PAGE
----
No dress rehearsals
THINKING SPOT - Bianca Locsin (The Philippine Star) - July 21, 2013 - 12:00am

We only get one shot to make an impression, no run-throughs to figure out what does and doesn’t work, just the actual show.

Sitting on the train to Hudson, a small city named after the gun-metal gray river unfurling outside my window, heading from one de facto law school reunion to another — from the rollicking wedding of someone I had bonded with over our dissident fathers and a third world country to return to, to a weekend away with a best friend, I remembered a series of paintings by Thomas Cole, founder, funny enough, of the Hudson River School.   

The Voyage of Life depicts in four paintings man’s emergence into Childhood, the halcyon days of Youth, the wing and a prayer days of Manhood and the gentle glide into Old Age.  At different points in my 30s I have remembered, specifically, the third painting, “Manhood,” and its image of a man standing in a boat, hands clasped tightly in prayer, as he is swept into the shoals of adult life.  The image echoed in my mind as I pursued an early career in law and dealt with an earlier-than-expected return to Asia. The image resonates still. 

It was good to see my former classmates, to embrace them and smile and laugh at their stories.  Ten years out from the day we were told by our dean that the world was our oyster (not true) and by a much more grounded professor that we would forget everything we learned in the classroom but never the friendships we would make (very true), there was no real marked difference in how each of us looked, though we certainly differed in where we had landed.  We had all started in the same place — within the same narrow halls, and with roughly the same level of legal knowledge. And here we all were, in the thick of the consequences of the decisions we had made in those heady days when we thought we could, with the force of certain ambition, change the world or, at the very least, our allotted portions of it.

Some had left big law.  Some were waist-deep in it.  Some were running or working for non-profits. Some had gone into government or academia. Some were on their second or even fourth jobs.  Some were on their first child or contemplating their first real long-term commitment, be that with a person or a puppy. Most had managed to establish at least the rudiments of a conventional life.  Others, it seemed, including myself, were still flogging our dead horses.

One of my favorite poets said something along the lines of there being no dress rehearsals to one’s life.  “The sorry fact is,” WisÅ‚awa Szymborska wrote in the poem “Nothing Twice” (from Calling Out to Yeti,) “that we arrive here improvised and leave without a chance to practice / Even if there is no one dumber, If you’re the planet’s biggest dunce, / You can’t repeat the class in the summer: this course is only offered once.”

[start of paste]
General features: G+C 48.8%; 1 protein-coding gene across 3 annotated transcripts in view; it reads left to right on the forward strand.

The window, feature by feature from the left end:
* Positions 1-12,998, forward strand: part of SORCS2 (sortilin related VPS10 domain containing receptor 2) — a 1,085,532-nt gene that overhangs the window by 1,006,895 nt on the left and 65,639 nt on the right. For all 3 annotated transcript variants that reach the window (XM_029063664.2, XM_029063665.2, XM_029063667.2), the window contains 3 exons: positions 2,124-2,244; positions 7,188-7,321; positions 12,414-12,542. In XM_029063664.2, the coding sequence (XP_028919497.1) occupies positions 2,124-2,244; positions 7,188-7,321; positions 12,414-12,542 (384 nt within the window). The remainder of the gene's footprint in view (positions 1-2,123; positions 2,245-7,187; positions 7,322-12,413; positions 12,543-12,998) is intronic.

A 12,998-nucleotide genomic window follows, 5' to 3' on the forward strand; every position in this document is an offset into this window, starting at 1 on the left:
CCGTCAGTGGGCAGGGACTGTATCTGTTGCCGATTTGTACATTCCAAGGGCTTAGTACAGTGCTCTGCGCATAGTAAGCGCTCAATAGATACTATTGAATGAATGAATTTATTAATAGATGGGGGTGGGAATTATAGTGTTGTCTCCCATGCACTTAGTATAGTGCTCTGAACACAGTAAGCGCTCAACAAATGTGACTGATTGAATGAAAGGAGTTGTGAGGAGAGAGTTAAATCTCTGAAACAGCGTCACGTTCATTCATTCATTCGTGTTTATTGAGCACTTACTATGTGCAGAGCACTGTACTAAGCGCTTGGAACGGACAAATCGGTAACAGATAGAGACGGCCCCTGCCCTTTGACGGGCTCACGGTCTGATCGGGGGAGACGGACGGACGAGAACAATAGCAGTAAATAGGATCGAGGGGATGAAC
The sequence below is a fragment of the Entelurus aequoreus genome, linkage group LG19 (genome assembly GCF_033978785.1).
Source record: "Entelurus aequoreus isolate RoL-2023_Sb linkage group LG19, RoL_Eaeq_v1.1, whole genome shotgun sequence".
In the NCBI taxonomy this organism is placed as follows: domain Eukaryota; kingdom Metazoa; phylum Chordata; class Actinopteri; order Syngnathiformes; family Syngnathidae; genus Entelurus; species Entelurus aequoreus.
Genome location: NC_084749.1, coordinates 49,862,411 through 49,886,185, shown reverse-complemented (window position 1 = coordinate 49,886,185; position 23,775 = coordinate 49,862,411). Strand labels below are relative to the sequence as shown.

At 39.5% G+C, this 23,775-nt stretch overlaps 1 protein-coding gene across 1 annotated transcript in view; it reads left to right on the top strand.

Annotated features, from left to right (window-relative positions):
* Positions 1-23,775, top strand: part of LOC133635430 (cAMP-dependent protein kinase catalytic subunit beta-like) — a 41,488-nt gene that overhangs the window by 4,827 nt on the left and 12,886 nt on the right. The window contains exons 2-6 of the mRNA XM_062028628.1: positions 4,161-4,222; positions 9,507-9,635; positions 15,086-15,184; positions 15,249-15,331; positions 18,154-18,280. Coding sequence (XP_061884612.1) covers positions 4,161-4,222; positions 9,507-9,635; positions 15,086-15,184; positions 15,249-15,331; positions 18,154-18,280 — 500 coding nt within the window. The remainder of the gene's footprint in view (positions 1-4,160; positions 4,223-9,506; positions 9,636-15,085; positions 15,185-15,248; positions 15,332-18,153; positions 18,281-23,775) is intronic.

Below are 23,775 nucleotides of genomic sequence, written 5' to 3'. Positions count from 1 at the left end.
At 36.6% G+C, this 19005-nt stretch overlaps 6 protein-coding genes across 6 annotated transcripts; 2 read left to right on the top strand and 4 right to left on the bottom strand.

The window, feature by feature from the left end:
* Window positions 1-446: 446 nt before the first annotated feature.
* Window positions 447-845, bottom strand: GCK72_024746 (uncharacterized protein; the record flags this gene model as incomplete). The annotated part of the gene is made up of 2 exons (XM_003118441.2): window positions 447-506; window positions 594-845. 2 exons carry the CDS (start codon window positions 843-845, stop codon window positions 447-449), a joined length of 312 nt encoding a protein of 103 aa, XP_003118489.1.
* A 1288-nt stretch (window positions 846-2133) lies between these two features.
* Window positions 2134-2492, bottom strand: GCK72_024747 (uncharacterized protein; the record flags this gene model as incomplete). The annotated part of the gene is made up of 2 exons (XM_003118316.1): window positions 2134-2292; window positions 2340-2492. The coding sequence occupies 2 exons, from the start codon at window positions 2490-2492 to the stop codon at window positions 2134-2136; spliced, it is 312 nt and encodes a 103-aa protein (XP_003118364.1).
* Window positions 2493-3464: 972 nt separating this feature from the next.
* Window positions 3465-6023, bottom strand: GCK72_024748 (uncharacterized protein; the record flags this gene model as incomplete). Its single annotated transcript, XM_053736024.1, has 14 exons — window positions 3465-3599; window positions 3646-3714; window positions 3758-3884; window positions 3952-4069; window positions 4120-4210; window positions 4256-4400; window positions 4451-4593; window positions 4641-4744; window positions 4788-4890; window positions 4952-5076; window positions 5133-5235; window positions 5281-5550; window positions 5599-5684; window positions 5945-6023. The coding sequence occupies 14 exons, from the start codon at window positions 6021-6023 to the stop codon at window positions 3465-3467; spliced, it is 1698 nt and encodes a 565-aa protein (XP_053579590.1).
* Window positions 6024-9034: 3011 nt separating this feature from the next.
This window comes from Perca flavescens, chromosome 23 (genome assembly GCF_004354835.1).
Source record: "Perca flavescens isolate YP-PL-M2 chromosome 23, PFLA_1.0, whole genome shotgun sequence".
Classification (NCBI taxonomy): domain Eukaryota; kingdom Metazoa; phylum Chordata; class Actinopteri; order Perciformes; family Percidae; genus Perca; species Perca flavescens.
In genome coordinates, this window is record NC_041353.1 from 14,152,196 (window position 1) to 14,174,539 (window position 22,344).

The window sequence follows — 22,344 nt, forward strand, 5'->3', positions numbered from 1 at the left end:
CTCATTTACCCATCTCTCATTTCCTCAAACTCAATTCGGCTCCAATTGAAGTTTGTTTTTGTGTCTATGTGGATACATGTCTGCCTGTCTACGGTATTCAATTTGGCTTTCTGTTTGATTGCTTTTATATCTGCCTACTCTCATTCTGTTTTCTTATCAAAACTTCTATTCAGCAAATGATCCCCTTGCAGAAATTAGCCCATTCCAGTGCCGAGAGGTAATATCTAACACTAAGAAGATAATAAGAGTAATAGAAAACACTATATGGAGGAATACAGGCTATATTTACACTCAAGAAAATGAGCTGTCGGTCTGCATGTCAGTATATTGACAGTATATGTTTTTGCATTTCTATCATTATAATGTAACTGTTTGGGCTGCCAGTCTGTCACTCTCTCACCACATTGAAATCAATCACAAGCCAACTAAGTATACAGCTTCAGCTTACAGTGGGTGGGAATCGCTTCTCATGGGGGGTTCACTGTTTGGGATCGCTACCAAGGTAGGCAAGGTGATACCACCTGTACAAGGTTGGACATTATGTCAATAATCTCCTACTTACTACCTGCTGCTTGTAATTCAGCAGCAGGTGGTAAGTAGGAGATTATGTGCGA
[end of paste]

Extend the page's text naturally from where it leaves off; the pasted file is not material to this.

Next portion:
So, it seems, we only get one shot to make an impression, no run-throughs to figure out what does and doesn’t work, just the actual show. I never was one for thinking on my feet or improvisation. I’m much too Catholic convent school-educated for that.  Had I been granted one dry run, I am sure I would have navigated my life with more assurance and precision, run through it at a brisk unerring clip, rather than the sprint, stumble and stagger I actually managed. 

For of my time on the planet, there’s been half a dozen countries lived in, time on the lam in various institutions, a persistent struggle to form a coherent working life, a banging of my head against countless walls in an effort to unblock the writer inside, a half a dozen fad diets tried, a couple of hundred miles run and a long journey, to rid myself of demons, so far towards the edge of the earth; I imagined, when I sat on that stump in the New Mexico desert, I was breathing in the scent of not-so-distant stars.  No coherence, just a life, like any other, imperfect and muddled through.

I imagine had each of us had time to scratch beneath all the brilliant surface impressions we were reflecting off of each other, we would have discovered a similar decade’s worth of fragile wins and actual losses, seemingly interminable periods of despair and moments of sudden serendipity and palpable grace, a series of wrong turns and a few precious lucky breaks.  And where we would all end up another decade or two from those few days we all met again, whether all our current bets would pay off, none of us could know.  That would have to be the rest of the show and we were all going to have to make it up as we went along.


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